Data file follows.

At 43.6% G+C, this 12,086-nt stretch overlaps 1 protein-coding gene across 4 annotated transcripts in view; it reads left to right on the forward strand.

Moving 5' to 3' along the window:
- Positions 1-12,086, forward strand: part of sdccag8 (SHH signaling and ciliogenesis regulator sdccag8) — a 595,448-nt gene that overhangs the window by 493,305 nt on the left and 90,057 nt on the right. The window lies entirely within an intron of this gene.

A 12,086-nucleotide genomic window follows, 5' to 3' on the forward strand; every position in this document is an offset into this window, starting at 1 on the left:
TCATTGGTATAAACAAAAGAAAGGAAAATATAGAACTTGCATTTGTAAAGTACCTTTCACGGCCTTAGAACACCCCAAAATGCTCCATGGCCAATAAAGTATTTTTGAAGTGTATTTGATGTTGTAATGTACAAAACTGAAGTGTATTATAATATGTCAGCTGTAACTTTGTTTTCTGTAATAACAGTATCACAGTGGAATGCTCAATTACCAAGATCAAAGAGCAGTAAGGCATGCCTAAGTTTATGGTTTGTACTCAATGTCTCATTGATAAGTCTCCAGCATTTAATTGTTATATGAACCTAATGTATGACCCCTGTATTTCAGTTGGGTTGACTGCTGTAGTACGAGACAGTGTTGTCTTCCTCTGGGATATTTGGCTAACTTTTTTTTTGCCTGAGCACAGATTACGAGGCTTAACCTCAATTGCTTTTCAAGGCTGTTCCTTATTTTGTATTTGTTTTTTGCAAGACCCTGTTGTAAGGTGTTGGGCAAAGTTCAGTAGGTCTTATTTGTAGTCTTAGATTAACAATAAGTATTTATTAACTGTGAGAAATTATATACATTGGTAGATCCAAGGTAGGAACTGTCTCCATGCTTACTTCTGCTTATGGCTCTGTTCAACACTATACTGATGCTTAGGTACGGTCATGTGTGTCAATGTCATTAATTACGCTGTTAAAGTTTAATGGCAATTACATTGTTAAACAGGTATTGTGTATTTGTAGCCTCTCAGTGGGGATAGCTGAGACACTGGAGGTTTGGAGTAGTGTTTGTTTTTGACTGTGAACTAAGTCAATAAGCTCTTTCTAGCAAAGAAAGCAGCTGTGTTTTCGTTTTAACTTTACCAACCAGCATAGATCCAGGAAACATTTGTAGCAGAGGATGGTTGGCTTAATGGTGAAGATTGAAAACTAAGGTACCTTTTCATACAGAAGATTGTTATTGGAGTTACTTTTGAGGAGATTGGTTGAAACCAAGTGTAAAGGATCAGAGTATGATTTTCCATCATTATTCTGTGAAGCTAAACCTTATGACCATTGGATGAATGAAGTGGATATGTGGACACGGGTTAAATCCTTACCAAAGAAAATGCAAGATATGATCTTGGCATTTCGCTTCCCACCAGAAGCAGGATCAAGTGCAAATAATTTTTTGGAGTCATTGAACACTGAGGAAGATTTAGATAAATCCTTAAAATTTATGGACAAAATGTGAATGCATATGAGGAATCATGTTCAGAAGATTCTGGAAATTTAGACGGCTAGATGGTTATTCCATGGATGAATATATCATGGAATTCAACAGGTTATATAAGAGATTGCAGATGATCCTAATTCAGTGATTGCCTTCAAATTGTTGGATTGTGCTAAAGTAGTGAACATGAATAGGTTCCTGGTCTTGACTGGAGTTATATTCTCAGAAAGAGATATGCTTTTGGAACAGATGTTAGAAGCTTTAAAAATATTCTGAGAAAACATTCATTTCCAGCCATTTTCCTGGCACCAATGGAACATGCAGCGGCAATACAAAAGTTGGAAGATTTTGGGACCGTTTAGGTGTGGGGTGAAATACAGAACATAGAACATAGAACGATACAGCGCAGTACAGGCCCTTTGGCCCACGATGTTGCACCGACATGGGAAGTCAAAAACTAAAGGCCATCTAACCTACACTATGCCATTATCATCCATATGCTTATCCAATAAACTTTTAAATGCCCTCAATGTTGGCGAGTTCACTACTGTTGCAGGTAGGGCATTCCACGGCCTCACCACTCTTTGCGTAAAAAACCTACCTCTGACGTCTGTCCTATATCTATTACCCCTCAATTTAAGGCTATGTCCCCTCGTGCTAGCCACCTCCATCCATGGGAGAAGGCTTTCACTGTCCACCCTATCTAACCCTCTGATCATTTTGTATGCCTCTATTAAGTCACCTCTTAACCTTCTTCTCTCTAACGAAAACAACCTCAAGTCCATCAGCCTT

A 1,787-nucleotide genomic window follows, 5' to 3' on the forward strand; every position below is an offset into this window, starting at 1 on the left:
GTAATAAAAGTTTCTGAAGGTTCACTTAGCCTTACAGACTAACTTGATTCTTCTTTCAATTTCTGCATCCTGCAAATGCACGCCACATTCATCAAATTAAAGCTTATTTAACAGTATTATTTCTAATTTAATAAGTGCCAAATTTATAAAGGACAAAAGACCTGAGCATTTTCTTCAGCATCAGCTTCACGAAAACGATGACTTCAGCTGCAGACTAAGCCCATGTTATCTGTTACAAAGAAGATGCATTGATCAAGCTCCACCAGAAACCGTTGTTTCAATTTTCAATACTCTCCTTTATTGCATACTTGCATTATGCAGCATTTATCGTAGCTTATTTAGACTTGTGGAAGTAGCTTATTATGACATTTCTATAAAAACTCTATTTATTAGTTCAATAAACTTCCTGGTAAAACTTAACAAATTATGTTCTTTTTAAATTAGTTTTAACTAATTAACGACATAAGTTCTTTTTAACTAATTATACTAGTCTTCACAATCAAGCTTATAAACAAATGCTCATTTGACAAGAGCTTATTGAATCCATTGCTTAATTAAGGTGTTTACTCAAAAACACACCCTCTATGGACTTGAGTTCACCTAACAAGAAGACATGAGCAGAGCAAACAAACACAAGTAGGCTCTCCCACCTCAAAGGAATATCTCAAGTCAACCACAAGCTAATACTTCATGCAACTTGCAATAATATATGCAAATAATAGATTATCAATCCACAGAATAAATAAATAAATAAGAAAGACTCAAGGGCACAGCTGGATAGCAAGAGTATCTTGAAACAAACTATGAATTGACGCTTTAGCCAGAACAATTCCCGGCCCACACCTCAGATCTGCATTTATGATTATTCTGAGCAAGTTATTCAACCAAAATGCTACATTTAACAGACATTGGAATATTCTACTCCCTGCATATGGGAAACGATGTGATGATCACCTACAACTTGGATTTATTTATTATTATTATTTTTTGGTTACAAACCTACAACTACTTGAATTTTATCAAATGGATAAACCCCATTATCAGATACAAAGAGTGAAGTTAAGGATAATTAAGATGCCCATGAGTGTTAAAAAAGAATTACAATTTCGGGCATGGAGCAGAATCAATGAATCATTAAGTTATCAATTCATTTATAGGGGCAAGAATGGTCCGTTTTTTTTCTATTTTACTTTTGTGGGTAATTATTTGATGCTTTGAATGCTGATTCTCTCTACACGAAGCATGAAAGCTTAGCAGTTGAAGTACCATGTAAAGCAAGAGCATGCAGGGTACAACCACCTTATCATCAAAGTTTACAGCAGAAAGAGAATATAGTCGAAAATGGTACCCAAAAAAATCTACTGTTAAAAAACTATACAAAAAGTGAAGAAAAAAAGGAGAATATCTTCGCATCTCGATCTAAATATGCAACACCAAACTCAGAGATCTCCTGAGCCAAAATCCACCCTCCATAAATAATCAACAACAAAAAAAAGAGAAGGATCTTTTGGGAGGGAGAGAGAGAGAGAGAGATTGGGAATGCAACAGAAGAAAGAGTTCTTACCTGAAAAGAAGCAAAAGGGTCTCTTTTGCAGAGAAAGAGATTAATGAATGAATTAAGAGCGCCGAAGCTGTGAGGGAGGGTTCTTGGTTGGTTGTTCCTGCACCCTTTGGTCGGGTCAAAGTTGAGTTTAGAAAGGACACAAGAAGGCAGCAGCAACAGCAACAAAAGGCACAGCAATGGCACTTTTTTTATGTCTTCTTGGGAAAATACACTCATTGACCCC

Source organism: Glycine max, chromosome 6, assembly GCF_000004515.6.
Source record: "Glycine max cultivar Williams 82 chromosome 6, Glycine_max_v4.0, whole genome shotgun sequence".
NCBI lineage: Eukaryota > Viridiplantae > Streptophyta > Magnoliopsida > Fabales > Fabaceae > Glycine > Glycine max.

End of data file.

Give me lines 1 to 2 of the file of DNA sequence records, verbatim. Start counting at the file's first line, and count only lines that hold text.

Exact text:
At 43.6% G+C, this 12,086-nt stretch overlaps 1 protein-coding gene across 4 annotated transcripts in view; it reads left to right on the forward strand.

Moving 5' to 3' along the window: